Werner ConanA magnificent opportunity for me arose this past year when Perilous Worlds asked me to write a story about none other than Howard’s Solomon Kane. A plot immediately suggested itself based upon the timeline of Kane’s life and a ghastly legend that would have been appropriate for him to run across both in terms of time and place. The result was “The Get of Garm,” which is appearing in four parts as a supporting text feature in Conan: Serpent War published by Marvel Comics. To be able to tell that story was an honor that I remain grateful to Perilous Worlds for making happen. Kane has inspired other characters who I’ve written, but to be able to explore the Puritan adventurer himself was a highlight of my career.

Beyond the sphere of other intellectual properties, I’ve found time to make my own efforts at furthering the reach of sword and sorcery fiction. A fascination for Japanese history and folklore led me to create the character Shintaro Oba in 2008 with his first story “The Rotten Bones Rattle” appearing the following year in Rage of the Behemoth published by Rogue Blades Entertainment. Oba is a samurai who wanders a fantastical land infested by monsters and ghosts seeking the demon that has enslaved the soul of his dead master. Much in the tradition of Zatoichi or Yojimbo, Oba finds trouble wherever he goes and does his best to help those beset by murderous fiends, be they natural or supernatural. To aid him in his battles, he carries the sword Koumakiri, the fearsome Demon-Killer of his vanquished clan.

Oba’s adventures have appeared in several anthologies over the years. “Bodyguard of the Dead,” which finds him protecting an undead priest from a vengeful oni, appeared in 2010’s Demons from Rogue Blades. “Feast of the Shark God” saw Oba trying to stop a grisly tradition of human sacrifice in a fishing village and was featured in 2015’s Sharkpunk from Snow Books. “Shini-tai” has Oba trying to protect a sumo wrestler from enemies mortal and demonic and appeared online in 2017 on Lyonesse from Silver Empire. “Devils from the Sea” has Oba joining forces with a crusading sohei to fight the fiendish power that is slaughtering entire villages and was featured in 2019’s Crosses and Crossbones published by Rogue Blades. You can look forward to more Oba in the near future with “The Witch’s Hound,” which should be appearing in the fourth issue of Tales from the Magician’s Skull published by Goodman Games and “A Season for Slaughter,” anticipated for an upcoming anthology from Rogue Blades. There’s also been some discussion about a collection of Shintaro Oba stories, which I hope would be of interest to those who enjoy a blending of old-fashioned fantasy with Japanese themes.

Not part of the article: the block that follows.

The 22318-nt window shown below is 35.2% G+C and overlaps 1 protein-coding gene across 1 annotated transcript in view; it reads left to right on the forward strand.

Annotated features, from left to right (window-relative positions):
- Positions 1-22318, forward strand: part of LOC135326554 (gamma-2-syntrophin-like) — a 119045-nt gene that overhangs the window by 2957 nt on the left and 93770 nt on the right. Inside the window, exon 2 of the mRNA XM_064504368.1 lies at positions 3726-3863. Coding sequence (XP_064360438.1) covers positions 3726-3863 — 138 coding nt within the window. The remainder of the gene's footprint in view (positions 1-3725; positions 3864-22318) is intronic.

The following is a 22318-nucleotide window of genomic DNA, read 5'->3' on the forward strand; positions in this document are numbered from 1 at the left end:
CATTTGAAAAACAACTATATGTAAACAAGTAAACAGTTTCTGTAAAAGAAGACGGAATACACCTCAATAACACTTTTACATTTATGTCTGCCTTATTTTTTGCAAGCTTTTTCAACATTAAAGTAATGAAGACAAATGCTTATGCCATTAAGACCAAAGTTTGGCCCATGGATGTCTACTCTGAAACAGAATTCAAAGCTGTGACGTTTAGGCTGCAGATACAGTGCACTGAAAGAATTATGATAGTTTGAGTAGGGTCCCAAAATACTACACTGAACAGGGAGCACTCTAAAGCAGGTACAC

Perhaps in this day and age, grandiose high fantasy is where the money is, but for me, it is down in the murky catacombs and shadowy streets of sword and sorcery where the fun is to be had.


C L Werner has written more than twenty novels and even more short stories set in the Warhammer fantasy world, including the End Times novel Deathblade, the Witch Hunter and Brunner the Bounty Hunter trilogies, the Thanquol & Boneripper series, and The Black Plague trilogy. He has also written a number of stories set in Warhammer’s new Age of Sigmar setting, including the Realmgate Wars novel Lord of Undeath. His Warhammer 40,000 credits include the Space Marine Battles novel The Siege of Castellax, the audio drama Iron Devil and the novel Cult of the Warmason. He lives and works in the American south-west.

Ty Johnston is vice president of the Ty JohnstonRogue Blades Foundation, a non-profit organization focused upon bringing heroic literature to all readers. A former newspaper editor, he is the author of several fantasy trilogies and individual novels.

4 Comments »

  1. I really enjoyed your first two Shintaro Oba stories. I wasn’t aware you had published more stories with the character. I’ll be getting issues 4, 5, and 6 of Magicians Skull.

    I’ll have to track down the others. I would love to see a collection eventually.

    Comment by Glenn - January 10, 2020 7:25 pm

  2. Fun really is the big troubling problem with contemporary fantasy. There is plenty of new material that is “good” on a number of qualities, but there seems to be very little that is both fun and sincere. When there is fun, the story rarely takes itself seriously.

    Comment by Martin Christopher - January 11, 2020 7:01 am

  3. Wonderful article, C L Werner and Ty Johnston!

    Comment by Joe Bonadonna - January 11, 2020 12:15 pm

  4. My own introduction to fantasy started out by watching The Rankin-Bass adaptations of Tolkien’s work as a small child (Which I still believe hold up quite well.) This was followed up by the Conan films and Ridley Scott’s Legend around the age of 6 or 7; and there I was hooked.
    The quote in the above article – “Perhaps in this day and age, grandiose high fantasy is where the money is, but for me, it is down in the murky catacombs and shadowy streets of sword and sorcery where the fun is to be had.” – definitely resonates with me. A great article!

    Comment by Star-Barge - January 11, 2020 4:56 pm